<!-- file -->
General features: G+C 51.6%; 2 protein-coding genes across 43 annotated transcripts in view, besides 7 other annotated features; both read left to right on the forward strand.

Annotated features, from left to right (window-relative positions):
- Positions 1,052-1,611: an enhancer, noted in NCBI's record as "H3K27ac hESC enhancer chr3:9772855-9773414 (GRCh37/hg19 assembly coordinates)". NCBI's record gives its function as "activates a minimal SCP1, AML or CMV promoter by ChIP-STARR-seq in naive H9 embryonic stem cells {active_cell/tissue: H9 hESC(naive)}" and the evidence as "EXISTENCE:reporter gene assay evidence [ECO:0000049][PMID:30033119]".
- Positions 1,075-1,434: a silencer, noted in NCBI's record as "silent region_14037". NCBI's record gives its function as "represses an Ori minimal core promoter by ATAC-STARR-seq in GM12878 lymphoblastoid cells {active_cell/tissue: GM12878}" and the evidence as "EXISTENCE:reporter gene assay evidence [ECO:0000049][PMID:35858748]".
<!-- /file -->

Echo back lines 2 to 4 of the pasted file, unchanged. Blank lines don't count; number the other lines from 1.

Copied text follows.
Annotated features, from left to right (window-relative positions):
- Positions 1,052-1,611: an enhancer, noted in NCBI's record as "H3K27ac hESC enhancer chr3:9772855-9773414 (GRCh37/hg19 assembly coordinates)". NCBI's record gives its function as "activates a minimal SCP1, AML or CMV promoter by ChIP-STARR-seq in naive H9 embryonic stem cells {active_cell/tissue: H9 hESC(naive)}" and the evidence as "EXISTENCE:reporter gene assay evidence [ECO:0000049][PMID:30033119]".
- Positions 1,075-1,434: a silencer, noted in NCBI's record as "silent region_14037". NCBI's record gives its function as "represses an Ori minimal core promoter by ATAC-STARR-seq in GM12878 lymphoblastoid cells {active_cell/tissue: GM12878}" and the evidence as "EXISTENCE:reporter gene assay evidence [ECO:0000049][PMID:35858748]".